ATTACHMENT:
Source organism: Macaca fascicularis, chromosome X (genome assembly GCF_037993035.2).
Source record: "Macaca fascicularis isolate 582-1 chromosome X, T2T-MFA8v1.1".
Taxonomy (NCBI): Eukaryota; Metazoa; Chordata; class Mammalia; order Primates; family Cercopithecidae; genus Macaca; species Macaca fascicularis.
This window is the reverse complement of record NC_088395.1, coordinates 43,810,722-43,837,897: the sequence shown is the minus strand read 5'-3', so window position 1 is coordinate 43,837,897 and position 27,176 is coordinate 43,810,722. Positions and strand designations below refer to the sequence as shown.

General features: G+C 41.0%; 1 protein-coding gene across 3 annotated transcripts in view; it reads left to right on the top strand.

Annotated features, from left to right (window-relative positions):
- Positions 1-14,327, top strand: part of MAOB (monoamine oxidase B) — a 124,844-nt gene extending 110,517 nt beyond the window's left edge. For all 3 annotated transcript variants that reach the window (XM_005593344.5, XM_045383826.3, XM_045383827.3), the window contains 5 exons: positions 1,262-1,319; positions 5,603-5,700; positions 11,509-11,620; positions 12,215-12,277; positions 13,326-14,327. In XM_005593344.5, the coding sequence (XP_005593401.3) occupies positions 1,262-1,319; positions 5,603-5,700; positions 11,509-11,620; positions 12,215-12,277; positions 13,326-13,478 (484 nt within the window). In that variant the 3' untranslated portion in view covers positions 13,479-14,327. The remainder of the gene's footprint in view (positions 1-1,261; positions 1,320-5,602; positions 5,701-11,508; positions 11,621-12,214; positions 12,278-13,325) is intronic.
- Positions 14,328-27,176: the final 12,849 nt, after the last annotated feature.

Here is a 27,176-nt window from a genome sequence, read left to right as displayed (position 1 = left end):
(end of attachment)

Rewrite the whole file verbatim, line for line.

Source organism: Macaca fascicularis, chromosome X (genome assembly GCF_037993035.2).
Source record: "Macaca fascicularis isolate 582-1 chromosome X, T2T-MFA8v1.1".
Taxonomy (NCBI): Eukaryota; Metazoa; Chordata; class Mammalia; order Primates; family Cercopithecidae; genus Macaca; species Macaca fascicularis.
This window is the reverse complement of record NC_088395.1, coordinates 43,810,722-43,837,897: the sequence shown is the minus strand read 5'-3', so window position 1 is coordinate 43,837,897 and position 27,176 is coordinate 43,810,722. Positions and strand designations below refer to the sequence as shown.

General features: G+C 41.0%; 1 protein-coding gene across 3 annotated transcripts in view; it reads left to right on the top strand.

Annotated features, from left to right (window-relative positions):
- Positions 1-14,327, top strand: part of MAOB (monoamine oxidase B) — a 124,844-nt gene extending 110,517 nt beyond the window's left edge. For all 3 annotated transcript variants that reach the window (XM_005593344.5, XM_045383826.3, XM_045383827.3), the window contains 5 exons: positions 1,262-1,319; positions 5,603-5,700; positions 11,509-11,620; positions 12,215-12,277; positions 13,326-14,327. In XM_005593344.5, the coding sequence (XP_005593401.3) occupies positions 1,262-1,319; positions 5,603-5,700; positions 11,509-11,620; positions 12,215-12,277; positions 13,326-13,478 (484 nt within the window). In that variant the 3' untranslated portion in view covers positions 13,479-14,327. The remainder of the gene's footprint in view (positions 1-1,261; positions 1,320-5,602; positions 5,701-11,508; positions 11,621-12,214; positions 12,278-13,325) is intronic.
- Positions 14,328-27,176: the final 12,849 nt, after the last annotated feature.

Here is a 27,176-nt window from a genome sequence, read left to right as displayed (position 1 = left end):